In October of 2018, Sony announced that it was delaying the PlayStation 4 release of Senran Kagura Burst Re:Newal, an anime-style fighting game featuring scantily-clad school-aged girls, until the US-based publisher (XSEED Games) could remove a sexually explicit “Intimacy Mode” from the game, which allowed players to undress and grope the underage female characters.

Sony received an impressive amount of backlash for this announcement, as fans of the game claimed Sony’s request was unfair censorship, but the company has held true to its decision. In April of 2019, Sony announced its intention to adopt new standards that restrict the amount of sexually explicit content — or content that otherwise demeans or exploits women — in games that are released for PlayStation.

Company representatives cited a worry that Sony “could become a target of legal and social action” as its reason for curbing certain types of content.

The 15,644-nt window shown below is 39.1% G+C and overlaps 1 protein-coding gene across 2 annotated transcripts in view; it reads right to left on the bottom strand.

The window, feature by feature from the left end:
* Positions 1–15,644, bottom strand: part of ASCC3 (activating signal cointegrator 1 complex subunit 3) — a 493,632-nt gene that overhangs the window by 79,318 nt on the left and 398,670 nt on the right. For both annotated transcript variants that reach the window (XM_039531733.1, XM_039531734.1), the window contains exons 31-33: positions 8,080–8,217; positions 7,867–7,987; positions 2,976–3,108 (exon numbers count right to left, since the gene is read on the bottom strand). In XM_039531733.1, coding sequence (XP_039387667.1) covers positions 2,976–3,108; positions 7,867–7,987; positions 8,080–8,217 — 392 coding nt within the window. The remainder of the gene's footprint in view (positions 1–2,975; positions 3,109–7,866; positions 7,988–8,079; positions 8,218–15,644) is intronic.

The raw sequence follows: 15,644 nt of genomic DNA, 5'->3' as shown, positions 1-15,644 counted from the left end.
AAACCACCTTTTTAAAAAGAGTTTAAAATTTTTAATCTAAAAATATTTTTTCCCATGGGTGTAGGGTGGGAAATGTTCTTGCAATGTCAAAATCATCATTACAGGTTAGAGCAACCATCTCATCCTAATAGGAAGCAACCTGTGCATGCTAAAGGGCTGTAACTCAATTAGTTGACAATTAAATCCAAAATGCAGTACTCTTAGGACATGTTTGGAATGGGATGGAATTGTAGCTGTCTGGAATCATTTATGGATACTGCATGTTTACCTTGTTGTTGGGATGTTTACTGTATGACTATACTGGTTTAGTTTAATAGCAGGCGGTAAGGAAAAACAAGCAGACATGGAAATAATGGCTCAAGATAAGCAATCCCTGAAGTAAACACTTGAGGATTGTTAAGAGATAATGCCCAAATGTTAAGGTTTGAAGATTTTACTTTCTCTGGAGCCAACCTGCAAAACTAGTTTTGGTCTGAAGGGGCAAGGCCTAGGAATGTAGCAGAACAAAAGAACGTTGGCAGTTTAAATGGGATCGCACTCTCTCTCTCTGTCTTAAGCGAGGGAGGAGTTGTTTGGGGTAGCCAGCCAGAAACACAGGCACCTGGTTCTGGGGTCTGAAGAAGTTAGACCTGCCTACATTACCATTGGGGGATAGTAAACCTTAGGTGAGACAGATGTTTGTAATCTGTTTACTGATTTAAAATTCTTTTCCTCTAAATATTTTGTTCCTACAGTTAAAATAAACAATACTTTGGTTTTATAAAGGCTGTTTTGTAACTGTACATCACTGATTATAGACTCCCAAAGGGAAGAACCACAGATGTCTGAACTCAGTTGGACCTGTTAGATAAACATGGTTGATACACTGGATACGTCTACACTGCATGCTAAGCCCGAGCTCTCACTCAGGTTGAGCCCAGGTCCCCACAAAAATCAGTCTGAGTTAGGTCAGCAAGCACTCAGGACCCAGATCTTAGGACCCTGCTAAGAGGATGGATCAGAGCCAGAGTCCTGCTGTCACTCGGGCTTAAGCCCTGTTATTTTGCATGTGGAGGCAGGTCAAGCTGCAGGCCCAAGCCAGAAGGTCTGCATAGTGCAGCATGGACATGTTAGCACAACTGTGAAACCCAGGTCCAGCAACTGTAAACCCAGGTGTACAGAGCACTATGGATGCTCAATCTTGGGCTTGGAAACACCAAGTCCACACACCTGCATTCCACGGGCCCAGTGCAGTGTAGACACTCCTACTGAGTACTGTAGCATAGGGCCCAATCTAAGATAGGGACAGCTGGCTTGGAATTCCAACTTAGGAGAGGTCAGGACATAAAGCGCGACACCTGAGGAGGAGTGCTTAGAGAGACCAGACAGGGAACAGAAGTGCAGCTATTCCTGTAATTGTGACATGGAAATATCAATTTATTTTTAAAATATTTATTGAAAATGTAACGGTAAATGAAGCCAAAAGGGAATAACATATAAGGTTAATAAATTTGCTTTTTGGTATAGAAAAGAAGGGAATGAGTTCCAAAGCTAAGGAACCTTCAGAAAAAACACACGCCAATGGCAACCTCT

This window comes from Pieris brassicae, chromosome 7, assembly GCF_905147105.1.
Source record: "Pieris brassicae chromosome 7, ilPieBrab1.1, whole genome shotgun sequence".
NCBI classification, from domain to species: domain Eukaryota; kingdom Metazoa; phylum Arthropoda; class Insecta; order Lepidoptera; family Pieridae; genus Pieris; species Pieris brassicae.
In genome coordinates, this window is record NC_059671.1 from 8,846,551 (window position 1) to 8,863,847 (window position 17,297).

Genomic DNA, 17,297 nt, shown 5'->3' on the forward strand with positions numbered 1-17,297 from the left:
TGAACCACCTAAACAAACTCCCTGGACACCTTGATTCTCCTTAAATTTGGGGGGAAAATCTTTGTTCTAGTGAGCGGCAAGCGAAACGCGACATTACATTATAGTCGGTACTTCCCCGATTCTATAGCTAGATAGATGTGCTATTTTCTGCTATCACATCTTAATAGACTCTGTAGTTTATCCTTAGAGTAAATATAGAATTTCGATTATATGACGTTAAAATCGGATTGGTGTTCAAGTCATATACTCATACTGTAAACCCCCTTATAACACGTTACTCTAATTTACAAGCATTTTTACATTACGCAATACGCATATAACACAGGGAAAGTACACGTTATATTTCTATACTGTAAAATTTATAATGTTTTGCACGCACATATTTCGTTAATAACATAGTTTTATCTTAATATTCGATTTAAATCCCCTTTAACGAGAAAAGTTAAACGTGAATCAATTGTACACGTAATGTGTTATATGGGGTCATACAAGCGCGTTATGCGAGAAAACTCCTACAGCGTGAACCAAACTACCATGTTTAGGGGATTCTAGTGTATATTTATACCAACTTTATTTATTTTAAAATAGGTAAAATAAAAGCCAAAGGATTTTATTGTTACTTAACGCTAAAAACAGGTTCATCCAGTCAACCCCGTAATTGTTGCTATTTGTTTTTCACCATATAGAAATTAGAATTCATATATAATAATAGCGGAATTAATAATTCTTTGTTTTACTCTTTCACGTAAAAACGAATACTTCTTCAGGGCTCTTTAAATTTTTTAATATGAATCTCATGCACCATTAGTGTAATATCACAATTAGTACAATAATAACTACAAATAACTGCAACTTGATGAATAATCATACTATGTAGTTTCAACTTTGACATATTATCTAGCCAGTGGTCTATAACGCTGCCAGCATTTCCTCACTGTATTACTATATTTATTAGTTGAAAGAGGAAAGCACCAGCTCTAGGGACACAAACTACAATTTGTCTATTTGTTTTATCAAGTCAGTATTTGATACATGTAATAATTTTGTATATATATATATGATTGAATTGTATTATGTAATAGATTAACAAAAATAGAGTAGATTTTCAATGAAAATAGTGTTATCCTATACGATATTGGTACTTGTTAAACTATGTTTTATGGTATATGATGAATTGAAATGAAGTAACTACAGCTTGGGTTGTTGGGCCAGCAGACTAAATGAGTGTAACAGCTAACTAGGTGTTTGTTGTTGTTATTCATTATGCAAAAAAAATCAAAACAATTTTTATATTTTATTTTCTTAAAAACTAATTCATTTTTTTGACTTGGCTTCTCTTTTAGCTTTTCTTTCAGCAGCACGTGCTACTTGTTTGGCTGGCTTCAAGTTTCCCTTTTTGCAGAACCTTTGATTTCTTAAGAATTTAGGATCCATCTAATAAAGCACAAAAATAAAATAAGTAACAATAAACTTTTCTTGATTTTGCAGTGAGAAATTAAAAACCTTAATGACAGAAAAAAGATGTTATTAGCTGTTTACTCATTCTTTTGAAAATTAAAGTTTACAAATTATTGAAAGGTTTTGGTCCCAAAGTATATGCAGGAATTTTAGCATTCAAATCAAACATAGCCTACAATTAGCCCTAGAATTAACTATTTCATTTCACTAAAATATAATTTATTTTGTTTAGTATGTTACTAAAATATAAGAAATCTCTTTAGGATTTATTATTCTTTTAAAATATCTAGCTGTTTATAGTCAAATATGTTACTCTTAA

This is progress, but the quote isn’t exactly inspiring — Sony’s official statement makes it sound more like the company is protecting its own reputation, rather than taking a stand against the exploitation of women in video games.

Because video game companies like Sony have such a large say in the media that makes it to market — the media that we, the players, eventually consume — it’s critical for games giants to take a stance when it comes to sexually explicit and exploitative content. Until we have equal representation in video game development, simply restricting content in the interest of protecting the company’s reputation isn’t enough.